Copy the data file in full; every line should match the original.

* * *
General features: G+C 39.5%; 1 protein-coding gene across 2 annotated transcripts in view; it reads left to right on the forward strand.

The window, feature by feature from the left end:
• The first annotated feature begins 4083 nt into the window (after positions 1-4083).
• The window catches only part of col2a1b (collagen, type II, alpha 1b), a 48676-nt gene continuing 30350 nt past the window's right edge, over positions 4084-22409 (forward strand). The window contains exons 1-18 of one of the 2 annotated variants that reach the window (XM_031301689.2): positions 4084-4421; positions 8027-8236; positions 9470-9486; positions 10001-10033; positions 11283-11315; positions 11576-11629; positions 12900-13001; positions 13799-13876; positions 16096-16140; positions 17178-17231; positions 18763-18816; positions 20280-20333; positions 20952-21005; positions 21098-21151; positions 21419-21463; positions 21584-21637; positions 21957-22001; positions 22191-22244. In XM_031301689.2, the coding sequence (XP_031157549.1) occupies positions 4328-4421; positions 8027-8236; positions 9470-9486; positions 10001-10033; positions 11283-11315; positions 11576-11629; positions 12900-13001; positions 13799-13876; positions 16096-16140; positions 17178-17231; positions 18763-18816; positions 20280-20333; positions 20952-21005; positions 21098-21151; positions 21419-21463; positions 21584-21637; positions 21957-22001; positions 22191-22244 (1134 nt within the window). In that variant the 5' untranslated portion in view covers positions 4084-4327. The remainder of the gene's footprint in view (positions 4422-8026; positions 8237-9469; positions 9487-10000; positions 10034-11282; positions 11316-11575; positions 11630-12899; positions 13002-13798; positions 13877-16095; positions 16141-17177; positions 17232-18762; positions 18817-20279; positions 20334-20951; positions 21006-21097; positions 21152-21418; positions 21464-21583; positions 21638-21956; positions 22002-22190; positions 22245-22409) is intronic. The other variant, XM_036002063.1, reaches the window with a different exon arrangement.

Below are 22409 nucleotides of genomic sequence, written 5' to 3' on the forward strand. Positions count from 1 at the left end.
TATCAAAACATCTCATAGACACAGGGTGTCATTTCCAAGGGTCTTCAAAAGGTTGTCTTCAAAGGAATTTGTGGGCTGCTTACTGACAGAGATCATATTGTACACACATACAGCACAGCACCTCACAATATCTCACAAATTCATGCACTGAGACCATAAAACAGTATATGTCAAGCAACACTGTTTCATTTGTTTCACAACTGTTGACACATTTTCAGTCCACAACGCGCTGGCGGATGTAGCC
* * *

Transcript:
General features: G+C 39.5%; 1 protein-coding gene across 2 annotated transcripts in view; it reads left to right on the forward strand.

The window, feature by feature from the left end:
• The first annotated feature begins 4083 nt into the window (after positions 1-4083).
• The window catches only part of col2a1b (collagen, type II, alpha 1b), a 48676-nt gene continuing 30350 nt past the window's right edge, over positions 4084-22409 (forward strand). The window contains exons 1-18 of one of the 2 annotated variants that reach the window (XM_031301689.2): positions 4084-4421; positions 8027-8236; positions 9470-9486; positions 10001-10033; positions 11283-11315; positions 11576-11629; positions 12900-13001; positions 13799-13876; positions 16096-16140; positions 17178-17231; positions 18763-18816; positions 20280-20333; positions 20952-21005; positions 21098-21151; positions 21419-21463; positions 21584-21637; positions 21957-22001; positions 22191-22244. In XM_031301689.2, the coding sequence (XP_031157549.1) occupies positions 4328-4421; positions 8027-8236; positions 9470-9486; positions 10001-10033; positions 11283-11315; positions 11576-11629; positions 12900-13001; positions 13799-13876; positions 16096-16140; positions 17178-17231; positions 18763-18816; positions 20280-20333; positions 20952-21005; positions 21098-21151; positions 21419-21463; positions 21584-21637; positions 21957-22001; positions 22191-22244 (1134 nt within the window). In that variant the 5' untranslated portion in view covers positions 4084-4327. The remainder of the gene's footprint in view (positions 4422-8026; positions 8237-9469; positions 9487-10000; positions 10034-11282; positions 11316-11575; positions 11630-12899; positions 13002-13798; positions 13877-16095; positions 16141-17177; positions 17232-18762; positions 18817-20279; positions 20334-20951; positions 21006-21097; positions 21152-21418; positions 21464-21583; positions 21638-21956; positions 22002-22190; positions 22245-22409) is intronic. The other variant, XM_036002063.1, reaches the window with a different exon arrangement.

Below are 22409 nucleotides of genomic sequence, written 5' to 3' on the forward strand. Positions count from 1 at the left end.
TATCAAAACATCTCATAGACACAGGGTGTCATTTCCAAGGGTCTTCAAAAGGTTGTCTTCAAAGGAATTTGTGGGCTGCTTACTGACAGAGATCATATTGTACACACATACAGCACAGCACCTCACAATATCTCACAAATTCATGCACTGAGACCATAAAACAGTATATGTCAAGCAACACTGTTTCATTTGTTTCACAACTGTTGACACATTTTCAGTCCACAACGCGCTGGCGGATGTAGCC